DESPITE having daggers drawn over the powers of public protector Thuli Madonsela since her report on the Nkandla scandal, both the ANC and the DA claimed victory after the Western Cape High Court judgment on SABC chief operating officer Hlaudi Motsoeneng.

Friday’s judgment ordered the SABC to commence disciplinary proceedings against Motsoeneng and that he be suspended until then. At the heart of the case, the subject of ongoing and heated debate, is the broader question: is the "remedial action" — which Madonsela is entitled by the Constitution to take after investigating Motsoeneng — legally enforceable?

Yes, says the public protector, the DA and nongovernmental organisations. No, says the ANC, the government and some legal minds.

The court debate was more nuanced, reflecting a spectrum of views, and Judge Ashton Schippers ultimately came down somewhere in the middle — hence the claims of victory from the DA and ANC.

But where exactly on the spectrum Judge Schippers came down is being debated. On the one end is the argument by Madonsela: that her findings and the remedial action set out in her reports may only be disregarded if they are set aside by a court of law.

On the other side is the government’s argument that the public protector’s findings cannot be binding and that she can only "refer" them to the relevant public body and make recommendations as set out in the act.

In court, the government agreed that public protector reports could not simply be ignored. But it argued that the constitutional provisions of cooperative governance and the fact that the public protector could call on Parliament to enforce her findings were sufficient. The DA argued in court that the public protector’s findings were not binding in the same way as a court order. "But organs of state are required to respect and adhere to those findings, and any suggested remedial action, unless they have engaged with the public protector to alter her findings, or they have successfully taken her findings on review".

Judge Schippers rejected the government’s and the public protector’s arguments. He also did not entirely adopt the DA’s approach. He was emphatic that the public protector’s findings are not binding. But nor can they simply be ignored as recommendations, he said.

"If it was intended that the findings of the public protector should be binding and enforceable, the constitution would have said so," Judge Schippers said.

The organ of state may not reject the view of the public protector, even if its own view is also rational, he says. It may only do so for "other, cogent reasons" — for example, if implementing the public protector’s remedial action is impossible.

However, rejecting the government’s argument, Judge Schippers said the ability of the public protector to seek the intervention of Parliament was not good enough to ensure that she was not undermined. Instead, an organ of state may only reject the findings of a public protector if it has "cogent reasons" for doing so — "that is reasons other than merely a preference for its own view".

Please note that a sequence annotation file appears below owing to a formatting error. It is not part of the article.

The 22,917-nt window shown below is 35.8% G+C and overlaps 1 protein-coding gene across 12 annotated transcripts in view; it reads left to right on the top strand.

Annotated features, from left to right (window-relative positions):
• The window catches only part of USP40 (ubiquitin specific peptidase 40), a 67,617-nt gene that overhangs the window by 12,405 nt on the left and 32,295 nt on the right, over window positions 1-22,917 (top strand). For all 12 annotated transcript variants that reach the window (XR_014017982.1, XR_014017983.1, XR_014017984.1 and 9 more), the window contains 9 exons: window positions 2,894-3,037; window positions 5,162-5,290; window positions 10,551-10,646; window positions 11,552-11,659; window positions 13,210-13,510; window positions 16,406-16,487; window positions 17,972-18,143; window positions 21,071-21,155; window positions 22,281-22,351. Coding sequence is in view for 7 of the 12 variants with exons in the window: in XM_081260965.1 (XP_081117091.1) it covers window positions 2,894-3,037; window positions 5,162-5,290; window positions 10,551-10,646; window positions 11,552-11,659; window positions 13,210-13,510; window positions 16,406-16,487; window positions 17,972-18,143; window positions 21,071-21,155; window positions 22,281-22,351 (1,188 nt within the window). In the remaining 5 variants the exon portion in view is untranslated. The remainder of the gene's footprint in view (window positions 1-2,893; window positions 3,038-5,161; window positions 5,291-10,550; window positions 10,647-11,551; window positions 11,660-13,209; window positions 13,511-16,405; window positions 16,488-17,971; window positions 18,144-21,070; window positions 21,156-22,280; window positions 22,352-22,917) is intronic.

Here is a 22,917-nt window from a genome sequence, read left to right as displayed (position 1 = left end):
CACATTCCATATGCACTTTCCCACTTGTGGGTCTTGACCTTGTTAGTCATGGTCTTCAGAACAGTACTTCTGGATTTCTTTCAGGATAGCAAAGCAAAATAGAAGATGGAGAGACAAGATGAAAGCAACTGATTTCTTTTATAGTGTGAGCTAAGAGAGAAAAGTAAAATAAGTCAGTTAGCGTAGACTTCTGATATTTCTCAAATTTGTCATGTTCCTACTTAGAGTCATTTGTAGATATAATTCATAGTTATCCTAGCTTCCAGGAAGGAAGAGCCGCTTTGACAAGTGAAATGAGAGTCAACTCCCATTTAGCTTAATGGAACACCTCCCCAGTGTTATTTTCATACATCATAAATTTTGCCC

Judge Schippers set out a series of steps that an organ of state should follow when confronted with adverse findings:

• First, the state organ must "properly consider" the findings and must then decide whether to accept them;

• Then the decision to accept or reject must be rational — taking into account the "underlying purpose" of the public protector, which is to ensure that government officials do their tasks "effectively, fairly and without corruption or prejudice";

• Third, if there is a dispute arising from a decision not to implement a public protector finding, the organ of state "obviously has to engage the public protector";

• Finally, the organ of state may go to court to set aside the public protector’s report.

Given that this is the first time a court has pronounced on the extent of the public protector’s enforcement powers, there are differences of opinion on what Judge Schippers meant.

It is in these subtleties of legal emphasis that an answer will likely be found on Nkandla — especially if Parliament decides to prefer the finding of another Nkandla investigation over the public protector’s.

Wits deputy law dean Mtende Mhango says Judge Schippers adopted English law, which distinguishes between the findings and recommendations of an ombudsman. Under the UK’s law, ombudsmen’s findings may be rejected only if there is a rational basis to do so. But recommendations are treated differently, a "no-hands" approach, and are not binding at all, he says.

Mhango says this means that if the public protector’s view was one of two competing, views and both were rationally arrived at, the public protector’s finding could be lawfully rejected.

But University of Cape Town deputy dean of law Pierre de Vos interprets the judgment to say that, because of the obligation on organs of state to "assist and protect" the public protector, the threshold for rationality is set higher than usual.

The organ of state may not reject the view of the public protector, even if its own view is also rational, he says. It may only do so for "other, cogent reasons" — for example, if implementing the public protector’s remedial action is impossible.

DA chairman James Selfe says he also believes that Judge Schippers’ last step — that an organ of state may approach a court — is mandatory.

In other words an organ of state would have to get court approval for rejecting the findings of a public protector report.

But De Vos and Mhango do not agree with Selfe.

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